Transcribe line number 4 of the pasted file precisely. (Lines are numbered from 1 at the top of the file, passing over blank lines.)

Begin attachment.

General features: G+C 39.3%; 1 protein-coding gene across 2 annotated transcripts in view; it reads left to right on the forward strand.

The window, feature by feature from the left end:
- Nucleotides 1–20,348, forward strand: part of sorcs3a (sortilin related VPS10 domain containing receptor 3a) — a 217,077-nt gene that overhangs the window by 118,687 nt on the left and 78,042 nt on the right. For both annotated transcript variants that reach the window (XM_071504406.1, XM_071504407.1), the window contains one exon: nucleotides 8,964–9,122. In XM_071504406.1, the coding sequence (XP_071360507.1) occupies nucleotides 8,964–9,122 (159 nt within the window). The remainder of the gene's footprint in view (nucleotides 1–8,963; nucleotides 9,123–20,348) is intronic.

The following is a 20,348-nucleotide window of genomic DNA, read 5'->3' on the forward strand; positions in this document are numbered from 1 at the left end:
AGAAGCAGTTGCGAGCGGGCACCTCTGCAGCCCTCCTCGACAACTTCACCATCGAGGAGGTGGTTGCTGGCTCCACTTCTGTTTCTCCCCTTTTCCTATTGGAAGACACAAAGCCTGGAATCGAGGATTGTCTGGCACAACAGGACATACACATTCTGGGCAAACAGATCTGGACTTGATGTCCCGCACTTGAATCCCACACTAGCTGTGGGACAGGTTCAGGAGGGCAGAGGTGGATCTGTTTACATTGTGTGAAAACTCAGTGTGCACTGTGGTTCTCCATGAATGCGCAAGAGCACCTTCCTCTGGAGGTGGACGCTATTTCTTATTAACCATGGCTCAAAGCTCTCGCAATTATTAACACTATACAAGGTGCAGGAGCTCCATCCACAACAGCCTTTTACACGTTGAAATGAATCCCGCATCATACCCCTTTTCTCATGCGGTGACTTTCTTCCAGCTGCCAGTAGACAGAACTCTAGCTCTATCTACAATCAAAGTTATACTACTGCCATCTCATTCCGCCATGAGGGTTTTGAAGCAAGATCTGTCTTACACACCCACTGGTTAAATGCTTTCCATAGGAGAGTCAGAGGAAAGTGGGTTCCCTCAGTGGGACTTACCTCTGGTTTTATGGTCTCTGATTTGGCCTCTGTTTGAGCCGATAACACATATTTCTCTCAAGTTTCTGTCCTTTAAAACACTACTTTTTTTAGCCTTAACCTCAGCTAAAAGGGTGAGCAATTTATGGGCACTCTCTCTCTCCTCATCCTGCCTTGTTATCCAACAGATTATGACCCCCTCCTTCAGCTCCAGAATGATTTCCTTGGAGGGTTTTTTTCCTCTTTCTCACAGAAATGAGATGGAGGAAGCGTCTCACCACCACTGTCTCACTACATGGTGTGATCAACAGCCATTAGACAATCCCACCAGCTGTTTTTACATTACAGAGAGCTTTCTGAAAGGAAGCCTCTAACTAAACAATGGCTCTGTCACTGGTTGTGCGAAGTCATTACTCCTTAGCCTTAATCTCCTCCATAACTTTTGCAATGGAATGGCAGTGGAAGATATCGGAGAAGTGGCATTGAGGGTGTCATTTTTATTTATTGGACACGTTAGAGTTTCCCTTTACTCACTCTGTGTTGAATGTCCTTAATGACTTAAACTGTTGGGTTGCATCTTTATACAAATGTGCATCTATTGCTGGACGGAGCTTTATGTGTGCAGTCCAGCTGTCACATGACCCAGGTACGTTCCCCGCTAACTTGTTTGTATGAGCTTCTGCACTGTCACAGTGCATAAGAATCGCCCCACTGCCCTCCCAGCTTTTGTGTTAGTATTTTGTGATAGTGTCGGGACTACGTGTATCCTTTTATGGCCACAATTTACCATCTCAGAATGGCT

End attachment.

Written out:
The following is a 20,348-nucleotide window of genomic DNA, read 5'->3' on the forward strand; positions in this document are numbered from 1 at the left end: